“Midwest cars start to rust out at the bracket,” Zimmerman explains of the need to offer a new upper control arm mounting bracket to replace the factory one that may have expired or no longer offer adequate support.
The Team Z Motorsports F-body tubular K-member is another new product coming to market, and works for both drag and road racing applications.
“We messed around with the design to give more room and adjustability for the road racing guys,” Zimmerman tells us. “It’s lightweight, and we employed a modular way of manufacturing with it. We street-tested for six months in Michigan, the pothole capital.” Team Z took a slightly different approach when engineering the K-member, as they wanted to build in adjustability but ensure that the user’s adjustments remain constant despite external forces acting on it.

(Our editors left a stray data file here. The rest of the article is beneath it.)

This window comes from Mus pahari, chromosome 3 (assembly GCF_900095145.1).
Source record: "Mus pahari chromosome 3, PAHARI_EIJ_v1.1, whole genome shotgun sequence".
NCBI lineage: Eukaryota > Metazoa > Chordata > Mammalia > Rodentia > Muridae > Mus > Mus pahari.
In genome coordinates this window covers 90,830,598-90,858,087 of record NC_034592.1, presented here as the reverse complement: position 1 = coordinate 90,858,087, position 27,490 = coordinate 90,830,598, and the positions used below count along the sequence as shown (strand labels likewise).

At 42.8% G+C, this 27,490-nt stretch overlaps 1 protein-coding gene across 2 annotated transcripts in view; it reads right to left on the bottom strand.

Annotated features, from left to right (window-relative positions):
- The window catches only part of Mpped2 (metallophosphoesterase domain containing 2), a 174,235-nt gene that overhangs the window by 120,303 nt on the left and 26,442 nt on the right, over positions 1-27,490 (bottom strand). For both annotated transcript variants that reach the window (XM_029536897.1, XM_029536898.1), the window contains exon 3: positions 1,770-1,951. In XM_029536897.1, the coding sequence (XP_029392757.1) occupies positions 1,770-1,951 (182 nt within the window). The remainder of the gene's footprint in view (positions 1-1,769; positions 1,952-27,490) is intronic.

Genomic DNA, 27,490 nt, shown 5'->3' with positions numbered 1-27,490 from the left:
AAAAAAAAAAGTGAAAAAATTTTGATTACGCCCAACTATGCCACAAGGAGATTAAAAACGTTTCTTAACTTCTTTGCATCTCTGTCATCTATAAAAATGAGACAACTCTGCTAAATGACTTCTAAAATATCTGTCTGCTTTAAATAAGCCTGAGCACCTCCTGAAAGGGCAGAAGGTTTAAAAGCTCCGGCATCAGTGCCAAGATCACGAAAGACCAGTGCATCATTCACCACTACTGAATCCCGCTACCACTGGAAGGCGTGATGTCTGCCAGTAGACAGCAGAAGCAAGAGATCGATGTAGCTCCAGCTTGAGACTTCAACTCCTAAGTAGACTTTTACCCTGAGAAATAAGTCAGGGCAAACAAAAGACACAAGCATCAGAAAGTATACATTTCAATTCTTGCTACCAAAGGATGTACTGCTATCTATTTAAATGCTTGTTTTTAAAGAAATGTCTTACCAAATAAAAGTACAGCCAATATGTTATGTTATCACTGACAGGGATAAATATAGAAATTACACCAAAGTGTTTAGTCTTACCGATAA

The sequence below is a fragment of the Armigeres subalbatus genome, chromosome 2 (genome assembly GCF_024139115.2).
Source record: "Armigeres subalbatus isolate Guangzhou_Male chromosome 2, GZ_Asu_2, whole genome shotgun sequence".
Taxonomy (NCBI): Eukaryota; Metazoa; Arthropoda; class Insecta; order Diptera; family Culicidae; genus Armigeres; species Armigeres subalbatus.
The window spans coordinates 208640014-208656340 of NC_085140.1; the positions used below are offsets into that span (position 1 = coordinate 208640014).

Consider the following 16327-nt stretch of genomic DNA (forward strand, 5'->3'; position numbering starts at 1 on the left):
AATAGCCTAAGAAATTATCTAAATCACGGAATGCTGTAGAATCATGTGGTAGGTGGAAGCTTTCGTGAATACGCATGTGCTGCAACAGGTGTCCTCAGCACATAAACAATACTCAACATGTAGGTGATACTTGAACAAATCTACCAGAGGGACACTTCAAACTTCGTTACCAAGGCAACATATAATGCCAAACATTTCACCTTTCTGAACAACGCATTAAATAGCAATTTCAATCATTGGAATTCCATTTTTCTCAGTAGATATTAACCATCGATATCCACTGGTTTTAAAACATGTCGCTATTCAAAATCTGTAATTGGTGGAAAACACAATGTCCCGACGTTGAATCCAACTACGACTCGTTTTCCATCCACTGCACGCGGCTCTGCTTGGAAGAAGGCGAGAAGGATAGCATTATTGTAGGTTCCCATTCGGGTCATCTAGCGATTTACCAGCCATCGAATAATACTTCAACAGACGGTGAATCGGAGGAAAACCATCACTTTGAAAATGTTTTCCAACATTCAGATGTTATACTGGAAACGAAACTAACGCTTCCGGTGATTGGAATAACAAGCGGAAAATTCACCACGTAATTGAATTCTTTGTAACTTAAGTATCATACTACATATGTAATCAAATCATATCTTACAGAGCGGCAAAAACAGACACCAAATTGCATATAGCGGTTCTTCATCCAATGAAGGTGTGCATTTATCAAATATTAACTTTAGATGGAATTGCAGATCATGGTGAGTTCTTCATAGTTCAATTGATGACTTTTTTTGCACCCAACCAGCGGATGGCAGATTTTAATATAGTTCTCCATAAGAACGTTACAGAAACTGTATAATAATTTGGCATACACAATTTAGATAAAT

“Where the lower A-arms mount in other manufacturers’ K-members, they have a slotted adjustment. A lot of the drag racing guys complain about that. Sometimes when braking hard at the end of the track, if the A-arm bolt comes loose, the alignment can go out. Ours are keyed and slotted. We put that on the K-member and adjust in 1/8-inch increments and lock it into the place,” Zimmerman says. Complementing the K-member are fabricated upper and lower control arms.
Another component that Team Z offers is a tubular front end, which replaces the sheet metal from the strut tower forward. This saves about 25 pounds of weight and provides additional space for turbo systems or other components.